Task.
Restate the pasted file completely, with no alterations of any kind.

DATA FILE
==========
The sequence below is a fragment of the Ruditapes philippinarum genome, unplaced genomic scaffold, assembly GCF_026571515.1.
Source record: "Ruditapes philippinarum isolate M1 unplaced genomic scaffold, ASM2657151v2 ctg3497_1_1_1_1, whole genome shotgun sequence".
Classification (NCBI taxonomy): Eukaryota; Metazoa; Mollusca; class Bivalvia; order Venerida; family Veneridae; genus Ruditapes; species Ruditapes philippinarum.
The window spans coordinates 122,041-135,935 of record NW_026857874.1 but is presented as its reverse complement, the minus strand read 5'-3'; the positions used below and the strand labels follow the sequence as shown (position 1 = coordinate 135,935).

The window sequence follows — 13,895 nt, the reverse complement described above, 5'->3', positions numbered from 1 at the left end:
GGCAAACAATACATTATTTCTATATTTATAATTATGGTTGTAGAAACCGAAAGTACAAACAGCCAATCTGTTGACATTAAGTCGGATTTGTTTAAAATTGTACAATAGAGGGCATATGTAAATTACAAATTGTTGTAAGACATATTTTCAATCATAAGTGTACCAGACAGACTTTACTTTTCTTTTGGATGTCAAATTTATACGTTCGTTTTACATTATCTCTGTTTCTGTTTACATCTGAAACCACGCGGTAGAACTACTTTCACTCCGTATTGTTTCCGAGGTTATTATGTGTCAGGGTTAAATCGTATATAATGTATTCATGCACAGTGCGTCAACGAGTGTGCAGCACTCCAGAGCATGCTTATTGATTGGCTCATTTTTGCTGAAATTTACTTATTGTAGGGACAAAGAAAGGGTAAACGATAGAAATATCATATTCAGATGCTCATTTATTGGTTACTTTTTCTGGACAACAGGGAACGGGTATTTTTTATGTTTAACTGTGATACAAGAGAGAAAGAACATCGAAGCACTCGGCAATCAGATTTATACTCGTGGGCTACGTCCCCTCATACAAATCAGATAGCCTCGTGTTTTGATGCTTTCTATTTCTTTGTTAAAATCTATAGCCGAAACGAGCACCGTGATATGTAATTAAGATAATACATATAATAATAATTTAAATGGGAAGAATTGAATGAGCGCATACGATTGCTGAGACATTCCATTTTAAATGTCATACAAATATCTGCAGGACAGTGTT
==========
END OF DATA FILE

The sequence below is a fragment of the Ruditapes philippinarum genome, unplaced genomic scaffold, assembly GCF_026571515.1.
Source record: "Ruditapes philippinarum isolate M1 unplaced genomic scaffold, ASM2657151v2 ctg3497_1_1_1_1, whole genome shotgun sequence".
Classification (NCBI taxonomy): Eukaryota; Metazoa; Mollusca; class Bivalvia; order Venerida; family Veneridae; genus Ruditapes; species Ruditapes philippinarum.
The window spans coordinates 122,041-135,935 of record NW_026857874.1 but is presented as its reverse complement, the minus strand read 5'-3'; the positions used below and the strand labels follow the sequence as shown (position 1 = coordinate 135,935).

The window sequence follows — 13,895 nt, the reverse complement described above, 5'->3', positions numbered from 1 at the left end:
GGCAAACAATACATTATTTCTATATTTATAATTATGGTTGTAGAAACCGAAAGTACAAACAGCCAATCTGTTGACATTAAGTCGGATTTGTTTAAAATTGTACAATAGAGGGCATATGTAAATTACAAATTGTTGTAAGACATATTTTCAATCATAAGTGTACCAGACAGACTTTACTTTTCTTTTGGATGTCAAATTTATACGTTCGTTTTACATTATCTCTGTTTCTGTTTACATCTGAAACCACGCGGTAGAACTACTTTCACTCCGTATTGTTTCCGAGGTTATTATGTGTCAGGGTTAAATCGTATATAATGTATTCATGCACAGTGCGTCAACGAGTGTGCAGCACTCCAGAGCATGCTTATTGATTGGCTCATTTTTGCTGAAATTTACTTATTGTAGGGACAAAGAAAGGGTAAACGATAGAAATATCATATTCAGATGCTCATTTATTGGTTACTTTTTCTGGACAACAGGGAACGGGTATTTTTTATGTTTAACTGTGATACAAGAGAGAAAGAACATCGAAGCACTCGGCAATCAGATTTATACTCGTGGGCTACGTCCCCTCATACAAATCAGATAGCCTCGTGTTTTGATGCTTTCTATTTCTTTGTTAAAATCTATAGCCGAAACGAGCACCGTGATATGTAATTAAGATAATACATATAATAATAATTTAAATGGGAAGAATTGAATGAGCGCATACGATTGCTGAGACATTCCATTTTAAATGTCATACAAATATCTGCAGGACAGTGTT